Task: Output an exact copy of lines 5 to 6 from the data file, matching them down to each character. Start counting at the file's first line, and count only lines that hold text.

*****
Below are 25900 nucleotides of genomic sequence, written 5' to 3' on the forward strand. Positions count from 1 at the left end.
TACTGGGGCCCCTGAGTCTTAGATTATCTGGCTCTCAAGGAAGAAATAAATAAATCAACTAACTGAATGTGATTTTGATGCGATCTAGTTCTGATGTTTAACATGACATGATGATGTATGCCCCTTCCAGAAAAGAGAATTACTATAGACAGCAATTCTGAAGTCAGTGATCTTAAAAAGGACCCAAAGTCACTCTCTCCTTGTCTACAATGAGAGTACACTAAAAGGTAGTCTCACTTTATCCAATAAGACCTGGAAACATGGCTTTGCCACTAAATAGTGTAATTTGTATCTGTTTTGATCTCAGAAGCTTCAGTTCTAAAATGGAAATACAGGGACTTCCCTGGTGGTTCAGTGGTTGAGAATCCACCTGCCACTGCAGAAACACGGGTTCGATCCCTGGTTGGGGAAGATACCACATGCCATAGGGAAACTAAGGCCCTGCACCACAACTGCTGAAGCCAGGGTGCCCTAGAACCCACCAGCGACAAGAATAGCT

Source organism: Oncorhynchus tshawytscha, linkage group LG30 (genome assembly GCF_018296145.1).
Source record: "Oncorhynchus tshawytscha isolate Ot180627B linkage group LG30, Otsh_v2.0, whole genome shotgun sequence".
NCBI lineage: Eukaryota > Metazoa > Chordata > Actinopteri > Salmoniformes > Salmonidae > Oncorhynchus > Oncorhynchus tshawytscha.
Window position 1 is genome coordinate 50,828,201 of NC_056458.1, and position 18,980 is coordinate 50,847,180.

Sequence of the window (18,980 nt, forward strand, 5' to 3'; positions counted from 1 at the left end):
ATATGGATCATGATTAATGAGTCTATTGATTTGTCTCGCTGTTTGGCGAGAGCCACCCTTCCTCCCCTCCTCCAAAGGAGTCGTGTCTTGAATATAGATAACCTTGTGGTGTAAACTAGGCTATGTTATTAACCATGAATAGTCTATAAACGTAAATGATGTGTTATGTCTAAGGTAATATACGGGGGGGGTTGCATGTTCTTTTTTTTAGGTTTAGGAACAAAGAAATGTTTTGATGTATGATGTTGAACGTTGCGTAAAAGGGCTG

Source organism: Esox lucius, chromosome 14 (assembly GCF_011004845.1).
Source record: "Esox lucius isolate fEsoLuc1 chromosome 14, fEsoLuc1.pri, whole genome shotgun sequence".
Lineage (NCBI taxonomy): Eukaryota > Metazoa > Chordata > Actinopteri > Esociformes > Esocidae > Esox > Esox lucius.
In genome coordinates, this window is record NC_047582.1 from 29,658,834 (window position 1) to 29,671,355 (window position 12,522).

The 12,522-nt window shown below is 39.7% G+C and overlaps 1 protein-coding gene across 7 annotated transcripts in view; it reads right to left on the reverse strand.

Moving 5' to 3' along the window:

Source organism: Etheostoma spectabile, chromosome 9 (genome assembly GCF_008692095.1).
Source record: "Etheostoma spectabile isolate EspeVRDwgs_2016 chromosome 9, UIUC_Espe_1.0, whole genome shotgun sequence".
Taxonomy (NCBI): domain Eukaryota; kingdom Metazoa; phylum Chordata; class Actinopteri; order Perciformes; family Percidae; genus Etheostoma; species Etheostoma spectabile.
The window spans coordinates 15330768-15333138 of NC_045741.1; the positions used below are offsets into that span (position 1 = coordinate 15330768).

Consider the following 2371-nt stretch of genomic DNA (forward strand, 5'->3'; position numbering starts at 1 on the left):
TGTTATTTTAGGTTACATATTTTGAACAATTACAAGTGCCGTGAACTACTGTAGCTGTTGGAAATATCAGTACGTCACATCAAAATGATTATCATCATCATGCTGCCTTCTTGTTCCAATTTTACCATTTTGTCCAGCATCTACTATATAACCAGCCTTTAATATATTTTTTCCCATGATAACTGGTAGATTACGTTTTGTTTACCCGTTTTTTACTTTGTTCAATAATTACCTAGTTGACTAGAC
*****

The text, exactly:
NCBI lineage: Eukaryota > Metazoa > Chordata > Actinopteri > Salmoniformes > Salmonidae > Oncorhynchus > Oncorhynchus tshawytscha.
Window position 1 is genome coordinate 50,828,201 of NC_056458.1, and position 18,980 is coordinate 50,847,180.